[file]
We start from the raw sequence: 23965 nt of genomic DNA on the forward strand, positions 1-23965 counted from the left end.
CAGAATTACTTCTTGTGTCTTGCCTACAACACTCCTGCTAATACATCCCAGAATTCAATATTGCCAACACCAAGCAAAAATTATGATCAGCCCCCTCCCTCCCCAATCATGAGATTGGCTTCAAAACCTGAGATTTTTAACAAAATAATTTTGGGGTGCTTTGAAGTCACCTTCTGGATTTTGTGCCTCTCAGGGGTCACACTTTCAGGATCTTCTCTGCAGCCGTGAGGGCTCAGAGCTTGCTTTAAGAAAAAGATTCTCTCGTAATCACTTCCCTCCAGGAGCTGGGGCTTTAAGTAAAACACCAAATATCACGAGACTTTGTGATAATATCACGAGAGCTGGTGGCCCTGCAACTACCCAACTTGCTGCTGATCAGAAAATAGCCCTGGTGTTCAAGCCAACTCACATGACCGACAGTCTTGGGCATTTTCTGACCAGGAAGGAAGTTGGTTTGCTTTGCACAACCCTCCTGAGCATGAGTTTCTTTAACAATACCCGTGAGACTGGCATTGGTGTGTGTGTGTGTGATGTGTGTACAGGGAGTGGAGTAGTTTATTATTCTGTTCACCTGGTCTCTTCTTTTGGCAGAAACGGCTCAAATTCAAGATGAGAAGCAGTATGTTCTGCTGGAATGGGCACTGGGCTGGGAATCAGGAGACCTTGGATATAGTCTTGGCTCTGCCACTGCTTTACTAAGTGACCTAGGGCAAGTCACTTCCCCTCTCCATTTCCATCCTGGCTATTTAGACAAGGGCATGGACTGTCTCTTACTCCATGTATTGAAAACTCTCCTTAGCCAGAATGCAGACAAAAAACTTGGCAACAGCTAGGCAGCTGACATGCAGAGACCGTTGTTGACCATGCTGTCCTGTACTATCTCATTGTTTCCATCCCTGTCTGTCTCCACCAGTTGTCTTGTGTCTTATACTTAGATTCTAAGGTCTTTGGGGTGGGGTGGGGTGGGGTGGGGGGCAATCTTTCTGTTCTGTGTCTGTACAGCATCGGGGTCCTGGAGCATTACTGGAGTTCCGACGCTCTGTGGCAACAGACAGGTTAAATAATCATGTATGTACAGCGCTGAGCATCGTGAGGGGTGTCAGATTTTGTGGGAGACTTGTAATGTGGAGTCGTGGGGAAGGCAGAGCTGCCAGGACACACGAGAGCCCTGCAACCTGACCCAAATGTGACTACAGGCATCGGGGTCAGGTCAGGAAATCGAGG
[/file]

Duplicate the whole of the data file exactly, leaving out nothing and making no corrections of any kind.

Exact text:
We start from the raw sequence: 23965 nt of genomic DNA on the forward strand, positions 1-23965 counted from the left end.
CAGAATTACTTCTTGTGTCTTGCCTACAACACTCCTGCTAATACATCCCAGAATTCAATATTGCCAACACCAAGCAAAAATTATGATCAGCCCCCTCCCTCCCCAATCATGAGATTGGCTTCAAAACCTGAGATTTTTAACAAAATAATTTTGGGGTGCTTTGAAGTCACCTTCTGGATTTTGTGCCTCTCAGGGGTCACACTTTCAGGATCTTCTCTGCAGCCGTGAGGGCTCAGAGCTTGCTTTAAGAAAAAGATTCTCTCGTAATCACTTCCCTCCAGGAGCTGGGGCTTTAAGTAAAACACCAAATATCACGAGACTTTGTGATAATATCACGAGAGCTGGTGGCCCTGCAACTACCCAACTTGCTGCTGATCAGAAAATAGCCCTGGTGTTCAAGCCAACTCACATGACCGACAGTCTTGGGCATTTTCTGACCAGGAAGGAAGTTGGTTTGCTTTGCACAACCCTCCTGAGCATGAGTTTCTTTAACAATACCCGTGAGACTGGCATTGGTGTGTGTGTGTGTGATGTGTGTACAGGGAGTGGAGTAGTTTATTATTCTGTTCACCTGGTCTCTTCTTTTGGCAGAAACGGCTCAAATTCAAGATGAGAAGCAGTATGTTCTGCTGGAATGGGCACTGGGCTGGGAATCAGGAGACCTTGGATATAGTCTTGGCTCTGCCACTGCTTTACTAAGTGACCTAGGGCAAGTCACTTCCCCTCTCCATTTCCATCCTGGCTATTTAGACAAGGGCATGGACTGTCTCTTACTCCATGTATTGAAAACTCTCCTTAGCCAGAATGCAGACAAAAAACTTGGCAACAGCTAGGCAGCTGACATGCAGAGACCGTTGTTGACCATGCTGTCCTGTACTATCTCATTGTTTCCATCCCTGTCTGTCTCCACCAGTTGTCTTGTGTCTTATACTTAGATTCTAAGGTCTTTGGGGTGGGGTGGGGTGGGGTGGGGGGCAATCTTTCTGTTCTGTGTCTGTACAGCATCGGGGTCCTGGAGCATTACTGGAGTTCCGACGCTCTGTGGCAACAGACAGGTTAAATAATCATGTATGTACAGCGCTGAGCATCGTGAGGGGTGTCAGATTTTGTGGGAGACTTGTAATGTGGAGTCGTGGGGAAGGCAGAGCTGCCAGGACACACGAGAGCCCTGCAACCTGACCCAAATGTGACTACAGGCATCGGGGTCAGGTCAGGAAATCGAGG